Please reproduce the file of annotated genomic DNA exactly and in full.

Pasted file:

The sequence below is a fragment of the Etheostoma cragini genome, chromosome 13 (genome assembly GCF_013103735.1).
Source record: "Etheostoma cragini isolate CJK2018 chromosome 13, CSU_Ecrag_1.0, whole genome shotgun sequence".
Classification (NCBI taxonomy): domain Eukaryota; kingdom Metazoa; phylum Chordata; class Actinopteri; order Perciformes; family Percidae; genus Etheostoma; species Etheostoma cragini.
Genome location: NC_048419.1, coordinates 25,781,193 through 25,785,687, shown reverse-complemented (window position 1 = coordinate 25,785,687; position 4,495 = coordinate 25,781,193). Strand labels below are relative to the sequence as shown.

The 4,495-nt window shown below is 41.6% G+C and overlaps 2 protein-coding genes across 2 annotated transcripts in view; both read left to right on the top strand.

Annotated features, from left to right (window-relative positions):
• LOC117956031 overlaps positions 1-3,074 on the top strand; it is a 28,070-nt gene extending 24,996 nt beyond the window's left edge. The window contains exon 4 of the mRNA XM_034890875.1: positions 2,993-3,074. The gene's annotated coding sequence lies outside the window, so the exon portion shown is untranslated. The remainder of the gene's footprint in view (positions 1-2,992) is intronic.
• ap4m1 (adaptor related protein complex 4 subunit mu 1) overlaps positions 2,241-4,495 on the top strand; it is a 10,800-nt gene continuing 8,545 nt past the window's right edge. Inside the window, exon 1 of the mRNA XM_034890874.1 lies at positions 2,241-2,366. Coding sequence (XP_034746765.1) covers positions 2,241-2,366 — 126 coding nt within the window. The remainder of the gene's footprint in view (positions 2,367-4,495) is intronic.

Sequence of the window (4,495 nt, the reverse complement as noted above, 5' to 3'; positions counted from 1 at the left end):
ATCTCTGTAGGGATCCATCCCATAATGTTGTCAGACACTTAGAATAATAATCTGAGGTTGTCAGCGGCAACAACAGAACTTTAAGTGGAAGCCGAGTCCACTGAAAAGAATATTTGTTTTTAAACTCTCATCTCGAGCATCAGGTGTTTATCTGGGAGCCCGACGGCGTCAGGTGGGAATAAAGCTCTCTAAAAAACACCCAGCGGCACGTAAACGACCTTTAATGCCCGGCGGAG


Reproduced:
The sequence below is a fragment of the Etheostoma cragini genome, chromosome 13 (genome assembly GCF_013103735.1).
Source record: "Etheostoma cragini isolate CJK2018 chromosome 13, CSU_Ecrag_1.0, whole genome shotgun sequence".
Classification (NCBI taxonomy): domain Eukaryota; kingdom Metazoa; phylum Chordata; class Actinopteri; order Perciformes; family Percidae; genus Etheostoma; species Etheostoma cragini.
Genome location: NC_048419.1, coordinates 25,781,193 through 25,785,687, shown reverse-complemented (window position 1 = coordinate 25,785,687; position 4,495 = coordinate 25,781,193). Strand labels below are relative to the sequence as shown.

The 4,495-nt window shown below is 41.6% G+C and overlaps 2 protein-coding genes across 2 annotated transcripts in view; both read left to right on the top strand.

Annotated features, from left to right (window-relative positions):
• LOC117956031 overlaps positions 1-3,074 on the top strand; it is a 28,070-nt gene extending 24,996 nt beyond the window's left edge. The window contains exon 4 of the mRNA XM_034890875.1: positions 2,993-3,074. The gene's annotated coding sequence lies outside the window, so the exon portion shown is untranslated. The remainder of the gene's footprint in view (positions 1-2,992) is intronic.
• ap4m1 (adaptor related protein complex 4 subunit mu 1) overlaps positions 2,241-4,495 on the top strand; it is a 10,800-nt gene continuing 8,545 nt past the window's right edge. Inside the window, exon 1 of the mRNA XM_034890874.1 lies at positions 2,241-2,366. Coding sequence (XP_034746765.1) covers positions 2,241-2,366 — 126 coding nt within the window. The remainder of the gene's footprint in view (positions 2,367-4,495) is intronic.

Sequence of the window (4,495 nt, the reverse complement as noted above, 5' to 3'; positions counted from 1 at the left end):
ATCTCTGTAGGGATCCATCCCATAATGTTGTCAGACACTTAGAATAATAATCTGAGGTTGTCAGCGGCAACAACAGAACTTTAAGTGGAAGCCGAGTCCACTGAAAAGAATATTTGTTTTTAAACTCTCATCTCGAGCATCAGGTGTTTATCTGGGAGCCCGACGGCGTCAGGTGGGAATAAAGCTCTCTAAAAAACACCCAGCGGCACGTAAACGACCTTTAATGCCCGGCGGAG